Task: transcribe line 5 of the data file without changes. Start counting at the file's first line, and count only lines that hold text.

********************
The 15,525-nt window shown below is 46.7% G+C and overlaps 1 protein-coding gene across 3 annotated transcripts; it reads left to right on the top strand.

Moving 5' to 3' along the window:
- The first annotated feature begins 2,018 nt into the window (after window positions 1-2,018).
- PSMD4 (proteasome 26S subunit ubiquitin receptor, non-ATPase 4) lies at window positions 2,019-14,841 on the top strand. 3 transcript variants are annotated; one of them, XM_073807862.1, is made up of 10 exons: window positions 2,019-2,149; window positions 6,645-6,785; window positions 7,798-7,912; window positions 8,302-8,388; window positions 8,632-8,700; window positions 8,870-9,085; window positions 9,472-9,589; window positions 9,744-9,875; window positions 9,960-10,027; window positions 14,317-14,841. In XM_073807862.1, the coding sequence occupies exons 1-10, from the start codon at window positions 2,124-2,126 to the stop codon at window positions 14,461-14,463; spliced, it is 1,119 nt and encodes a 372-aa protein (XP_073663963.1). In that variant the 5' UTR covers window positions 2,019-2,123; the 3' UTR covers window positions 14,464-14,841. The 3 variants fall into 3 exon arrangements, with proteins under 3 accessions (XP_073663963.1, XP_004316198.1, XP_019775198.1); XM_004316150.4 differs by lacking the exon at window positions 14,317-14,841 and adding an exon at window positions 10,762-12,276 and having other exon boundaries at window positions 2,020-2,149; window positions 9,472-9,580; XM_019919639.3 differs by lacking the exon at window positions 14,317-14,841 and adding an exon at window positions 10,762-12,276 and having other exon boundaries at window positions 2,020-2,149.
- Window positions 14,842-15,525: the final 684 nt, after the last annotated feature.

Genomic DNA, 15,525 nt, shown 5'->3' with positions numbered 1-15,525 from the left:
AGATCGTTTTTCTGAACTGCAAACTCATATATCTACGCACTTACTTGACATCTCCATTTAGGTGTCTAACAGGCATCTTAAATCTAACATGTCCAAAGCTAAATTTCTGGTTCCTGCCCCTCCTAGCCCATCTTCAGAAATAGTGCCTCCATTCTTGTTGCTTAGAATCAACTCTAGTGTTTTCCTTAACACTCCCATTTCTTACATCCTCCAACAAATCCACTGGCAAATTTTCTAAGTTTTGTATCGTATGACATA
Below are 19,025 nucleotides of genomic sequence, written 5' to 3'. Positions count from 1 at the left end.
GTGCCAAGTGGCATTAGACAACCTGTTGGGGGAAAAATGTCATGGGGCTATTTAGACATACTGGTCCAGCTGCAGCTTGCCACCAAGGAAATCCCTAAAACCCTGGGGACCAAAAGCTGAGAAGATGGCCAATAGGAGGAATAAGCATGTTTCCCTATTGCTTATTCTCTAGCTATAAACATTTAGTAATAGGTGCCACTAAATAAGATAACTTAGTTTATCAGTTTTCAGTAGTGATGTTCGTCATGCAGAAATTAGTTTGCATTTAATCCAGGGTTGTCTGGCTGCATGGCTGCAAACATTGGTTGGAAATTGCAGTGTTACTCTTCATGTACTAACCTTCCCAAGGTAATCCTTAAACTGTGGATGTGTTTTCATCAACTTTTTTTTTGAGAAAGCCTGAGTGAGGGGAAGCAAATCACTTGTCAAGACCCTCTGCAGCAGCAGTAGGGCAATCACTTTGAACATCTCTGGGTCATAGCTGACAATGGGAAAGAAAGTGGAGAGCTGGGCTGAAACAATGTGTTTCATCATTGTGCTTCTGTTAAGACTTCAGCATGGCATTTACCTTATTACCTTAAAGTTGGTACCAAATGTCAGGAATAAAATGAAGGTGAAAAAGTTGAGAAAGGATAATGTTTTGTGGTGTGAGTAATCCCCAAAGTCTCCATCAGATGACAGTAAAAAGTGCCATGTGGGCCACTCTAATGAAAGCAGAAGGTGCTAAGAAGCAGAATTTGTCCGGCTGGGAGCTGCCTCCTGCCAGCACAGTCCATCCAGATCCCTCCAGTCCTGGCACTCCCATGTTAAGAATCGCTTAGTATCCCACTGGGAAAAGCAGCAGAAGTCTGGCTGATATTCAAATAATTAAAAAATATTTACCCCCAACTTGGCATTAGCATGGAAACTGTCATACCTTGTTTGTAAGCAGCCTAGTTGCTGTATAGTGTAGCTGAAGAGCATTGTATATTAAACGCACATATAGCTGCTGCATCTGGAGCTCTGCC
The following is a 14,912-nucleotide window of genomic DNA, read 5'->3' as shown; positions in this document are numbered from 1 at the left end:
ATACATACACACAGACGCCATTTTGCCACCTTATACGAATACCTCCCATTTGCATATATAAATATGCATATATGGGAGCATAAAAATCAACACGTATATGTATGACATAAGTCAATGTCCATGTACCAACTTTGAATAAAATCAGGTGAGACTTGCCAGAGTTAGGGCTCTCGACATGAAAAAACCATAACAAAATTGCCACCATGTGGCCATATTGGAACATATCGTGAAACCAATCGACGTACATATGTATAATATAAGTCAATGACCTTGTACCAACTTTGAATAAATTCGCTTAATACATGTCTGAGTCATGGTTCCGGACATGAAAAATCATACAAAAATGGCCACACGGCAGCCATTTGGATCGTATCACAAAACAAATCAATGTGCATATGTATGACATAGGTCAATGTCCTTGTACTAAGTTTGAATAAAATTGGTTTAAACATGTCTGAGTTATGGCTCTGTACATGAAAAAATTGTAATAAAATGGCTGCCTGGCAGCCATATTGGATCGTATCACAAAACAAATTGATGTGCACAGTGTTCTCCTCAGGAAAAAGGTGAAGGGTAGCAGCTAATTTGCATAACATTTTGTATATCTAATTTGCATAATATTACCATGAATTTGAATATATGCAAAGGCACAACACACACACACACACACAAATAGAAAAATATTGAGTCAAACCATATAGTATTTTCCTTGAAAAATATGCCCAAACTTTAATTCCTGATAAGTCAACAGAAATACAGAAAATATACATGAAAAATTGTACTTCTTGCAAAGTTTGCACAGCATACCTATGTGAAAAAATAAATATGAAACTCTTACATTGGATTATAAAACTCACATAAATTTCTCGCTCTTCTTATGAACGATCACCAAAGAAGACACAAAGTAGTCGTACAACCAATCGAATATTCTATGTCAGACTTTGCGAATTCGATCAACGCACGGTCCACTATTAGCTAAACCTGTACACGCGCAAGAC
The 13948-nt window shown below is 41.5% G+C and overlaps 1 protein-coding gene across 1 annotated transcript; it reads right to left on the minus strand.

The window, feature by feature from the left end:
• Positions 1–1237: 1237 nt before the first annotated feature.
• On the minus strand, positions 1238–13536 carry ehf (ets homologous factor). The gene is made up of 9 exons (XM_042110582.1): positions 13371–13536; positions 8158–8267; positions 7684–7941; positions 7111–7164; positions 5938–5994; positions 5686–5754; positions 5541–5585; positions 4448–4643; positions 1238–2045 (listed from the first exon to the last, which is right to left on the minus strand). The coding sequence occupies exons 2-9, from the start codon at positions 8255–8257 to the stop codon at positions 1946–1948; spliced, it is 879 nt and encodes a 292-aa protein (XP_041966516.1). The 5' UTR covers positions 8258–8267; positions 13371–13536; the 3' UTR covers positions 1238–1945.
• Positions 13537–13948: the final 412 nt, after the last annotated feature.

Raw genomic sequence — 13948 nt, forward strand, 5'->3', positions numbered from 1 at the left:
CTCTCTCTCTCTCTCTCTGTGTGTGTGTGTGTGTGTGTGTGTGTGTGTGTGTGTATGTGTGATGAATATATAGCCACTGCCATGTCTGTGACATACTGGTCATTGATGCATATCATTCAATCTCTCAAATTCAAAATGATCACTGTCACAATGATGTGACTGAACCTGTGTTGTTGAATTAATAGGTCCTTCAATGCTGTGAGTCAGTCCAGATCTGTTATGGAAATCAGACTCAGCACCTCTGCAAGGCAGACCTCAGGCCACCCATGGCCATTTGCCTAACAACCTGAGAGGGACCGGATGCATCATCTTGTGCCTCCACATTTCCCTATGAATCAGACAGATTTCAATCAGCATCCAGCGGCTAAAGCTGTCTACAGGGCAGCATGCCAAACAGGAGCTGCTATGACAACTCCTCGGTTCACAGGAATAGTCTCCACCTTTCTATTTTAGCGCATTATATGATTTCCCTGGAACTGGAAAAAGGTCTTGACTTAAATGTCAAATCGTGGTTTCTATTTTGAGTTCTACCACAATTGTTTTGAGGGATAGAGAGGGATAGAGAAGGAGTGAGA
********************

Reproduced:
- Window positions 14,842-15,525: the final 684 nt, after the last annotated feature.